My younger son and I just planted our garden for the year. Honestly, this has to be the best way to teach your kids about how important it is to be mindful of what we’re putting into the Earth as well as our bodies. We use organic soil, organic seeds, and organic fertilizers in our efforts of going green. We haven’t had a problem with pest control—my husband and the baby are very happy to hand pick bugs
off the plants—but if we did, there are many organic, safe pest remedies available at your local nursery, and many can be mixed at home with common household items. I let the baby pick which seeds to plant this year and he chose all the things he loves: carrots, Swiss chard, tomatoes, cantaloupe, watermelon, pumpkins (extremely giant!), and lettuce. Broccoli will go in later. We don’t have a ton of space, so the selection had to be limited, but the most important thing is to let your kids be really involved in the creation of their garden. It’s a great time to teach them about Earth Day issues like pollution and water scarcity as well as nutrition. (The reason my older son isn’t involved in this project is that he’s in school all day, and he only willingly eats carrots!)
You can start your seeds in store bought seed starters, (Burpee has an organic one where everything can be composted or recycled when you’re through.) but a really fun thing to do, and one that’s also great for the planet, is to start your seeds in egg shells. When you crack eggs to use in recipes, try to crack them towards the top so that you leave a majority of the egg shell whole. Rinse them out and save them until you have enough to start your plants. We keep ours in the carton (you can also just use the carton—separate the egg sections and bury them straight in the ground once your seedlings are ready to go outside—so that they’re easier to work with. Fill the shell with soil, drop a seed in, and add water. Keep your “pots” in a window with lots of sun, watering when the tops are dry. You can plant the egg shells directly into your garden. I like to crack them a bit so the roots don’t have to work so hard to reach the new soil. You don’t need a lot of space for your garden. We use an old bookcase that my husband built turned on its side and filled with garden soil. We put our watermelon and pumpkins in large pots and just let them go wild in the side yard. Be creative and try to reuse containers where you can.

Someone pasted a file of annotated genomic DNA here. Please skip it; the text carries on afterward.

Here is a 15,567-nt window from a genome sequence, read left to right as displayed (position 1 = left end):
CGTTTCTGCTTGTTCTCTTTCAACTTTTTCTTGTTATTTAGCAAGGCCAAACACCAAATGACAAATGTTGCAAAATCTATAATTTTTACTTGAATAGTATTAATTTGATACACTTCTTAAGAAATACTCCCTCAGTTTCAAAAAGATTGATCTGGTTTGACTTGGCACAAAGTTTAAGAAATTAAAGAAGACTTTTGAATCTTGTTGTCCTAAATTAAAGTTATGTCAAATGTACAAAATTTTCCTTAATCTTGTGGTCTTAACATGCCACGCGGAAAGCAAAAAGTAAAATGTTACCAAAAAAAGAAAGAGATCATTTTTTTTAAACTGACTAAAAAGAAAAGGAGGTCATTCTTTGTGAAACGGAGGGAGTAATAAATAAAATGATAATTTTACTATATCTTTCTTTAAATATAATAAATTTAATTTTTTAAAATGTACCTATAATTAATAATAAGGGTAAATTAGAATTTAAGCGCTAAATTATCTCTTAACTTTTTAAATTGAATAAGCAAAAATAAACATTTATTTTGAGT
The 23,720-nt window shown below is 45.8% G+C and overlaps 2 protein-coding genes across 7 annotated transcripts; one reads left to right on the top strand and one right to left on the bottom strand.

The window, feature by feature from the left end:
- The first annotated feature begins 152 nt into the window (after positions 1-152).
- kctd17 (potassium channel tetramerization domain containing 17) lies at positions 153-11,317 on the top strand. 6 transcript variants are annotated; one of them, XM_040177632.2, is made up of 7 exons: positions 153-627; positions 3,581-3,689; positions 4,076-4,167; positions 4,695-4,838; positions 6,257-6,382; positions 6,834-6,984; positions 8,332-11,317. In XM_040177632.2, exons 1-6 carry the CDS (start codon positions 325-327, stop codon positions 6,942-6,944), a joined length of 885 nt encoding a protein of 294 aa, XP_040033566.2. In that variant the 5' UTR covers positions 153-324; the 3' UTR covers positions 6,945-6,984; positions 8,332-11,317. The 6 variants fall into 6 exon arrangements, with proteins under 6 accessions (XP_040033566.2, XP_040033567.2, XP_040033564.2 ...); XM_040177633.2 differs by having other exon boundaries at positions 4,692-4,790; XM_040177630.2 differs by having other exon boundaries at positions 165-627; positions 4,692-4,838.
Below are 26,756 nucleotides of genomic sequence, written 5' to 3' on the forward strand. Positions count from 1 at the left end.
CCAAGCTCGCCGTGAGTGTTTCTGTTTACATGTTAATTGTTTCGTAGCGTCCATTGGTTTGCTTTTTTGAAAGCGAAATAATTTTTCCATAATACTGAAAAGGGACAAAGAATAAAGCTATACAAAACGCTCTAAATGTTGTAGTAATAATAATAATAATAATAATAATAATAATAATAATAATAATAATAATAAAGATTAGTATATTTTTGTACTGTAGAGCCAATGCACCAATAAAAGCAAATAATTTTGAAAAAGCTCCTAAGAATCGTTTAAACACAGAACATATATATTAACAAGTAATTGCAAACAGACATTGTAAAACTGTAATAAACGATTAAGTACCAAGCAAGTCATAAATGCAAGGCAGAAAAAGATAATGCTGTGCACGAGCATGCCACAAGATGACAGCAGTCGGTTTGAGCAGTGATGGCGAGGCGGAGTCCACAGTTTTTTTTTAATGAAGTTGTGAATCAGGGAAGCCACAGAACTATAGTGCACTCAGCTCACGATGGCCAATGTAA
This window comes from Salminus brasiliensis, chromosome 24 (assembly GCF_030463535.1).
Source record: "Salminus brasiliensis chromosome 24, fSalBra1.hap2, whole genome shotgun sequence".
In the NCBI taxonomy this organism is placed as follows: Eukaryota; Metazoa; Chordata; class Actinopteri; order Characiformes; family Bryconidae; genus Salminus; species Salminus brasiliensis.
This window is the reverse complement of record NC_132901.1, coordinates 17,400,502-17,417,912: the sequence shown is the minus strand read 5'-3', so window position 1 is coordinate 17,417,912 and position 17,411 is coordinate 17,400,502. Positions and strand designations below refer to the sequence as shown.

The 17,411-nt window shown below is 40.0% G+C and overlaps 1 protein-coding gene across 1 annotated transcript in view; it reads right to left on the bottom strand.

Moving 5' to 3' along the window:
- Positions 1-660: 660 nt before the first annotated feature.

Every day, we go out and the baby waters with his watering can. He really loves his garden and shows everyone when they come over. There’s nothing better than seeing the excitement on his face when he gets to pick vegetables that he grew from seeds. I hope this really instills a love of vegetables and healthy eating for life, but since I do have a twelve year old that did the same activity starting when he was two and now only eats healthy food under duress, I know that could be wishful thinking!
Have fun and GET DIRTY!
Contributing Author and Chef